Two public records requests don’t demonstrate that a national watchdog group was doing business in Oklahoma, an Oklahoma County judge told attorneys in a hearing Friday morning.
In doing so, Judge Patricia G. Parrish denied state Attorney General Mike Hunter’s latest motion to dismiss the Campaign for Accountability‘s two lawsuits for records related to the Tar Creek Superfund site in northeastern Oklahoma.
The Wisconsin-based nonpartisan nonprofit sued first for an audit withheld by then-Attorney General Scott Pruitt and then by Hunter until April 9. Its second lawsuit seeks communications between Pruitt, now head of the Environmental Protection Agency, and Sen. Jim Inhofe about the superfund site.
Hunter’s motion to dismiss the lawsuits argued that the Center for Accountability wasn’t entitled to sue in Oklahoma because it had not registered to do business in the state. Hunter relied upon two Oklahoma statutes that:
- Require out-of-state corporations, including nonprofits, to file with the Oklahoma Secretary of State’s Office before doing business in the state (Okla. Stat. tit. 18, § 1130(B)); and
- Prohibit those that don’t register from filing lawsuits in Oklahoma that arise from their business (Okla. Stat. 18, § 1137(A)).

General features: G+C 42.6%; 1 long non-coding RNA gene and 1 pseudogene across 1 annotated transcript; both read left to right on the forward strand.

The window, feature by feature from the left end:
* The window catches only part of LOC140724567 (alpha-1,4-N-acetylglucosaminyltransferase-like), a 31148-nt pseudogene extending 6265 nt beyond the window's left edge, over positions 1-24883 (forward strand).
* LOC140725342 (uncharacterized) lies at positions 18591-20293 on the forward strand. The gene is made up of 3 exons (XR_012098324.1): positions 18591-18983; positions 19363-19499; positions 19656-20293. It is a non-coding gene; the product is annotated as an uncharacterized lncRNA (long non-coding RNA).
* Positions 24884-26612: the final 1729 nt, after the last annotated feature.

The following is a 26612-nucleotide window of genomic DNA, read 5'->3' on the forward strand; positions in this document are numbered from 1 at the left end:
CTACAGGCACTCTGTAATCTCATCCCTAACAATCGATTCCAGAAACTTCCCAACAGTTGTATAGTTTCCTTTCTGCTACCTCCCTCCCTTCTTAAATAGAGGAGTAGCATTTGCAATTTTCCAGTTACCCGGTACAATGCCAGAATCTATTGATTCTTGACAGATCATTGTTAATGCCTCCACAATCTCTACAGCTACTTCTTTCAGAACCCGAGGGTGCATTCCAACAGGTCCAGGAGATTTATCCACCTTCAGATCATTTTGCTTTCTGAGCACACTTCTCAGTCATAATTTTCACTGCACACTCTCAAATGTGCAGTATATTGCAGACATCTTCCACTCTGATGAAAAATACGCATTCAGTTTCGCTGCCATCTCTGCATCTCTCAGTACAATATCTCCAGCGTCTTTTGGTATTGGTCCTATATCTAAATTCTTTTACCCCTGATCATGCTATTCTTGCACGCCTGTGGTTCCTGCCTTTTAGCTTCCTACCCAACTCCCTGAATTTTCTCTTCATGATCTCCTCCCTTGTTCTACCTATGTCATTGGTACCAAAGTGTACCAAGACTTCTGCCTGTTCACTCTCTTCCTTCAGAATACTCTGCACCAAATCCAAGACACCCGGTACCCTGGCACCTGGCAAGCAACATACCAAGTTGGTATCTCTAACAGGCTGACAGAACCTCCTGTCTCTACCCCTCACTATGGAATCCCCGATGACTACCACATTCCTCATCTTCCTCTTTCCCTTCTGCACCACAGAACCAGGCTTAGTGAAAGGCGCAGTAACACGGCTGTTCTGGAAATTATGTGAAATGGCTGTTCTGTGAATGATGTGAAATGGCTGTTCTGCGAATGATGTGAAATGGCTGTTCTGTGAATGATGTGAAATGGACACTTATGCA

Under Hunter’s reasoning, no newspaper or other news organization incorporated outside Oklahoma could sue here for public records unless it had registered to do business here.
Though the judge refused to dismiss the cases, her reason indicated that the outcome would have been different had the lawsuits been brought by a corporation not registered in Oklahoma that routinely requests records in the state as part of its business.
Hunter was appointed attorney general in February 2017. He faces Gentner Drummond and Angela Bonilla in the Republican primary on June 26. The GOP nominee will face Democrat Mark Myles in the general election Nov. 6.
Joey Senat, Ph.D.
OSU School of Media & Strategic Communications
Mass Communication Law in Oklahoma
The opinions expressed in this blog are those of the commentators and do not necessarily represent the position of FOI Oklahoma Inc., its staff, its board of directors or the commentator’s employer. Differing interpretations of open government law and policy are welcome.